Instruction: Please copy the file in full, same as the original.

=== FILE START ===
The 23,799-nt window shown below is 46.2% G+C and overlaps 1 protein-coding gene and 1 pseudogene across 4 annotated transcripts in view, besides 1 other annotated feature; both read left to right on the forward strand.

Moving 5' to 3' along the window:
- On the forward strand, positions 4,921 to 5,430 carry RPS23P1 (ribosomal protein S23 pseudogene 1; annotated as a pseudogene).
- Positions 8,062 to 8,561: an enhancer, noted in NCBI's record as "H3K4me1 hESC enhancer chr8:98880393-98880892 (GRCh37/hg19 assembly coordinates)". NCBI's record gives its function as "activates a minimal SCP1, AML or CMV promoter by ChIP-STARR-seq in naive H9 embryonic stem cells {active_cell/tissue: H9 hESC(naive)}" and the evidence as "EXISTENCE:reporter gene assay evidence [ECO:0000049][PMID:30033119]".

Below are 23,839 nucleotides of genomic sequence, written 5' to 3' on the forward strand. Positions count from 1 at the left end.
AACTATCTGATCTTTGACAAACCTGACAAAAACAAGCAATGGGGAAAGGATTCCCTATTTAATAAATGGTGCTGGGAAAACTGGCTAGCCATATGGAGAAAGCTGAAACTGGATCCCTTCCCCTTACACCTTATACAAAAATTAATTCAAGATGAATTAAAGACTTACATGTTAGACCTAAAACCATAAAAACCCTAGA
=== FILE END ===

The 23,799-nt window shown below is 46.2% G+C and overlaps 1 protein-coding gene and 1 pseudogene across 4 annotated transcripts in view, besides 1 other annotated feature; both read left to right on the forward strand.

Moving 5' to 3' along the window:
- On the forward strand, positions 4,921 to 5,430 carry RPS23P1 (ribosomal protein S23 pseudogene 1; annotated as a pseudogene).
- Positions 8,062 to 8,561: an enhancer, noted in NCBI's record as "H3K4me1 hESC enhancer chr8:98880393-98880892 (GRCh37/hg19 assembly coordinates)". NCBI's record gives its function as "activates a minimal SCP1, AML or CMV promoter by ChIP-STARR-seq in naive H9 embryonic stem cells {active_cell/tissue: H9 hESC(naive)}" and the evidence as "EXISTENCE:reporter gene assay evidence [ECO:0000049][PMID:30033119]".

Below are 23,839 nucleotides of genomic sequence, written 5' to 3' on the forward strand. Positions count from 1 at the left end.
AACTATCTGATCTTTGACAAACCTGACAAAAACAAGCAATGGGGAAAGGATTCCCTATTTAATAAATGGTGCTGGGAAAACTGGCTAGCCATATGGAGAAAGCTGAAACTGGATCCCTTCCCCTTACACCTTATACAAAAATTAATTCAAGATGAATTAAAGACTTACATGTTAGACCTAAAACCATAAAAACCCTAGA